Brief Article
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World J Psychiatr. Mar 22, 2013; 3(1): 1-7
Published online Mar 22, 2013. doi: 10.5498/wjp.v3.i1.1
Mental health and polygamy: The Syrian case
Alean Al-Krenawi
Alean Al-Krenawi, Department of Social Work, Ben-Gurion University of the Negev, Beer Sheva 84105, Israel
Author contributions: Al-Krenawi A solely contributed to this paper.
Correspondence to: Alean Al-Krenawi, President of Achva Academic College and Professor at the Department of Social Work, Ben-Gurion University of the Negev, PO Box 653, Beer Sheva 84105, Israel.
Telephone: +972-8-6472333 Fax: +972-8-6472933
Received: June 22, 2012
Revised: November 29, 2012
Accepted: February 7, 2013
Published online: March 22, 2013

AIM: To examine the psychological, self-esteem (SE), family function, marital satisfaction, life satisfaction and degree of agreement with the practice of polygamy among polygamous women with a control group from monogamous women in Syria.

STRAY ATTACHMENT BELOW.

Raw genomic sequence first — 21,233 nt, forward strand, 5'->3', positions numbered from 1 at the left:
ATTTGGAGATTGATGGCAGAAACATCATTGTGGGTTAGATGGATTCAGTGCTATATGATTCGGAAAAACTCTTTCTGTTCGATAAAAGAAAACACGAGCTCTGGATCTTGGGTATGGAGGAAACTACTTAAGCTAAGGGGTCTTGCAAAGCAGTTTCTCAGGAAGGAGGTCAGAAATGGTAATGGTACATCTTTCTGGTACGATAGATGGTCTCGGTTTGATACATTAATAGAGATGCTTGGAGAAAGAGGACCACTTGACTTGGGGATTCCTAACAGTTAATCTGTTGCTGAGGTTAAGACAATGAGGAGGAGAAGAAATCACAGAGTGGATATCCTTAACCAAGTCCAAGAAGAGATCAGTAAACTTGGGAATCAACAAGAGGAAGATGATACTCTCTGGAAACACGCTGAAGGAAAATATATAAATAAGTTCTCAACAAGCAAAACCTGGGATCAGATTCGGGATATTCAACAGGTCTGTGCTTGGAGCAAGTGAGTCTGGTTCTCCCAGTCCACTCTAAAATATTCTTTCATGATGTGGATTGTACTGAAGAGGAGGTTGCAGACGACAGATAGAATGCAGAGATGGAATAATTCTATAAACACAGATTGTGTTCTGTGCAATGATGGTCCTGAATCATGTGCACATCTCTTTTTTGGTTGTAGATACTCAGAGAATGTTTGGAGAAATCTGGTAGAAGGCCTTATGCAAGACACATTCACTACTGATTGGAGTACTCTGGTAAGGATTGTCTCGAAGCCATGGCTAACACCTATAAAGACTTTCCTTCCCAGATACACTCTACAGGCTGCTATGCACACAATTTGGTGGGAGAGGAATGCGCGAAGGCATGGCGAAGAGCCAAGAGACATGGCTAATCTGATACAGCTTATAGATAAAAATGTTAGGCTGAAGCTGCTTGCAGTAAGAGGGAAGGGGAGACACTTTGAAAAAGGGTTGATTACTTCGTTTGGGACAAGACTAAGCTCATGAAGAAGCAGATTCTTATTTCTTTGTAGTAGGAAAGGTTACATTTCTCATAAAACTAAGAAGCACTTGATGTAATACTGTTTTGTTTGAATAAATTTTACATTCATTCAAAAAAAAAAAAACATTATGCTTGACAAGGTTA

METHODS: Convenience sample of 136 women, 64 of whom were wives in polygamous marriages and 72 were wives in monogamous marriages participated in this study. A snowball method of sampling was used, conducted by undergraduate local female students trained to collect data according to culturally competent methods. The following research instruments were deployed: the symptoms checklist-90, the Rosenberg SE, the Life Satisfaction, family function and marital satisfaction.

RESULTS: Findings revealed that women in polygamous marriages experienced lower SE, less life satisfaction, less marital satisfaction and more mental health symptomatology than women in monogamous marriages. Many of the mental health symptoms were different; noteworthy were elevated somatization, depression, hostility and psychoticism and their general severity index was higher. Furthermore, “first wife syndrome” was examined in polygamous families, comparing first with second and third wives in polygamous marriages. Findings indicated that first wives reported on more family problems, less SE, more anxiety, more paranoid ideation, and more psychoticism than second and third wives.

CONCLUSION: These results are best understood through consideration of the socio-cultural and economic realities facing these women. Implications for mental health practice, policy and further research are discussed.

Keywords: Polygamy, Monogamy, Symptomatology, Self-esteem, Life satisfaction, Family function, Marital satisfaction